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Ganga family seeks Goddess Laxmi’s blessings

Outside the team hotel, the party is about to begin on Friday night. With beers in hand, dressed in the Trinidad and Tobago jerseys, waving the unmistakable red and black flags, the guests are ready. But the heroes of the night haven’t arrived yet, reports Deepti Patwardhan.

cricket Updated: Oct 18, 2009 23:21 IST
Deepti Patwardhan

Outside the team hotel, the party is about to begin on Friday night. With beers in hand, dressed in the Trinidad and Tobago jerseys, waving the unmistakable red and black flags, the guests are ready. But the heroes of the night haven’t arrived yet.

On the eve of Diwali, the team has given them the perfect present in the form of a stunning win against New South Wales Blues here. The Trinidadians were just thrilled being part of Champions League, let alone beating three big teams. The party people inform that back home, in the tiny Caribbean island, they have stopped work and are celebrating even if it’s only mid-day. “Trinidad is in a mess right now. People have one foot in a rum shop and the other in the office!” exclaims one gentleman.

“Ma Laxmi bless the boys and help them bring the cup,” says Seerajie Ganga. There are those eyes, and that smile. Bright and beautiful. They also belong to the captain of the T&T team, Darren Ganga, her second son.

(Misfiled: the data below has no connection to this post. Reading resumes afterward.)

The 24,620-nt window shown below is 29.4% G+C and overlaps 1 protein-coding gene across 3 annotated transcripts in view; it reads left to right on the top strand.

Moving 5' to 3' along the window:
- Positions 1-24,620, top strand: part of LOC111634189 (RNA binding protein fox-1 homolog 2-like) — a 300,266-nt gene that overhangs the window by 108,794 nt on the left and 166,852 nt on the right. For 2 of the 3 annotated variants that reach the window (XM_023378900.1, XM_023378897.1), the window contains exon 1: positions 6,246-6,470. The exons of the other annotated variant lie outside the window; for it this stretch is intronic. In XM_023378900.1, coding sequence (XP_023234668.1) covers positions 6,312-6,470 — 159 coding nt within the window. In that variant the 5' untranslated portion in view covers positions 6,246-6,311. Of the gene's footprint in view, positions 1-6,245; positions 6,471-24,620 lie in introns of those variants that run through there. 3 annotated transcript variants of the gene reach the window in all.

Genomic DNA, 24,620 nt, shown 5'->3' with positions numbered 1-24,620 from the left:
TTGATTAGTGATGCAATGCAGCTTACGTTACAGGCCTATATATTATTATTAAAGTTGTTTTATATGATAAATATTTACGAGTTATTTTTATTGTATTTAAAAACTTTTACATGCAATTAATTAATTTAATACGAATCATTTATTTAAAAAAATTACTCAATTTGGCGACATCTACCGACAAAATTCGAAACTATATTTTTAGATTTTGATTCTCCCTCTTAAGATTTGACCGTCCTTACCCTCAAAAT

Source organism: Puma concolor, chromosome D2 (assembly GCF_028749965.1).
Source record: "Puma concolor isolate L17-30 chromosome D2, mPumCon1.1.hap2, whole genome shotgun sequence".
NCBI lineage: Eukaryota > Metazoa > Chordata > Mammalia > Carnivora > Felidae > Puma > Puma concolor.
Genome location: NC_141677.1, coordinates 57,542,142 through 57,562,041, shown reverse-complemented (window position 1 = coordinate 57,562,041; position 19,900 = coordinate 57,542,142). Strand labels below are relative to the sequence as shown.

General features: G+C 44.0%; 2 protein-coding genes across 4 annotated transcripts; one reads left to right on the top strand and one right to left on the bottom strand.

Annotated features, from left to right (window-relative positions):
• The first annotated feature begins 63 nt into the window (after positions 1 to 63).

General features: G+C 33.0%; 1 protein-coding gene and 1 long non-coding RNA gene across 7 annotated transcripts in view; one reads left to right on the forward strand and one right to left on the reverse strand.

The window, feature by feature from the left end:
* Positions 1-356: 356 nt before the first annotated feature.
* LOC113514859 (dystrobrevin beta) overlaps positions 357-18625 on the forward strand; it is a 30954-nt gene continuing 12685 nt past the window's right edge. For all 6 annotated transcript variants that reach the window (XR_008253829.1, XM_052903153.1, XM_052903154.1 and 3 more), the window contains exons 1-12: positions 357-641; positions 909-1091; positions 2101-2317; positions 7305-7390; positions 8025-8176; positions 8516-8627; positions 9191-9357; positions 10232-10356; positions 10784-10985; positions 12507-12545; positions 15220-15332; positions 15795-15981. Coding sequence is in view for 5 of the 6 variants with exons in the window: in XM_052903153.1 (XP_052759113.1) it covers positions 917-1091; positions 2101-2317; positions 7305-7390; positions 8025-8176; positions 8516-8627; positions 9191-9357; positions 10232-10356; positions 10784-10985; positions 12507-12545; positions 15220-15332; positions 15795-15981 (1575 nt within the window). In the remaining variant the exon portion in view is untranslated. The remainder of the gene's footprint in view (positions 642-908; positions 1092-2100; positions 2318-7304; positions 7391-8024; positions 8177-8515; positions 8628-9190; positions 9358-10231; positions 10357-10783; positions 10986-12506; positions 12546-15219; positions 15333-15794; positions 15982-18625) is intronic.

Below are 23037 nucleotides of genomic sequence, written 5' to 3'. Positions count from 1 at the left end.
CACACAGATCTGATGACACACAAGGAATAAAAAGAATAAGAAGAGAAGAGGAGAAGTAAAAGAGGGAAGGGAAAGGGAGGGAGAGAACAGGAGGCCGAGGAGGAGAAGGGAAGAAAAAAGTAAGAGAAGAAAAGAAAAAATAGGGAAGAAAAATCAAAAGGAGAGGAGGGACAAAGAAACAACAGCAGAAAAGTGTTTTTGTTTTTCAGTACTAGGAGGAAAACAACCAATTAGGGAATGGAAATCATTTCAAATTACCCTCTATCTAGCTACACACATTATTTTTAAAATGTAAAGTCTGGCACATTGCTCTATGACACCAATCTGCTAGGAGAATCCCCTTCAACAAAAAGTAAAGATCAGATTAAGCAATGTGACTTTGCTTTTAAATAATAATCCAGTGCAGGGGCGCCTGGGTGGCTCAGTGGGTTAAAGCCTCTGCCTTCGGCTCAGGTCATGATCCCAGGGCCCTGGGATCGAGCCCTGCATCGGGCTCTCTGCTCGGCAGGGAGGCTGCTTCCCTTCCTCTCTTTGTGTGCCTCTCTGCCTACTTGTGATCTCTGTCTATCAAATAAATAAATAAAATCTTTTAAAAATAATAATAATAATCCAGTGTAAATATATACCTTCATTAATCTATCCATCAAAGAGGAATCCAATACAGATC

Two of their sons – Darren and Sherwin – made it to the squad. And Seerajie, referred to as Jenno by the players, and husband Ramesh, a retired teacher, who had never been on a cricket tour before , could not resist the temptation to visit India, the land of their forefathers.

“We are Trinidadians but we still carry lots of Indian traditions,” says Ramesh. “Diwali is big back home. People fast for the festival or at least abstain from eating meat.” The couples of Indian descent, in Trinidad and Tobago, still get married in Indian temples.

Though they want to explore famous tourist destinations – the Taj Mahal, and most importantly the river Ganga – the main purpose of the visit has been cricket. At the matches in Hyderabad, boxed-in at the players’ stand, they keep the faith.

“I knew as long as (Keiron) Pollard and Sherwin were there we could win this one,” Seerajie says, still shaking with excitement. “They are a good bunch of players, none of the boys are rude.” They are the only player parents here, but Seerajie is used to host the bunch of them at the little pond in their house where the team members have come fishing.

The Trinidad and Tobago team hasn’t been kind on her nerves. But having watched Darren play for the West Indies for well over 10 years now, the heart doesn’t threaten to pop out every time now. She remembers his first Test, in South Africa in 1998, where the family used to get up at insane hours in the morning to watch him bat. But even more than that, she remembers a phone call.

“I can never forget that,” she says, eyes tearing up. “As soon as Darren was selected for the West Indian team, Brian Lara called up home and told me, ‘Don’t worry, I will take care of him.” For people from Trinidad, Lara is second only to God.

“Oh yes, even now everyone wants their son to play like Brian Lara. He is the idol,” chips in Ramesh. “He even called up before the start of the tournament and wished Darren luck.” Their sons may not the object of worship back home, but they certainly are leaving an imprint on their ancestral land.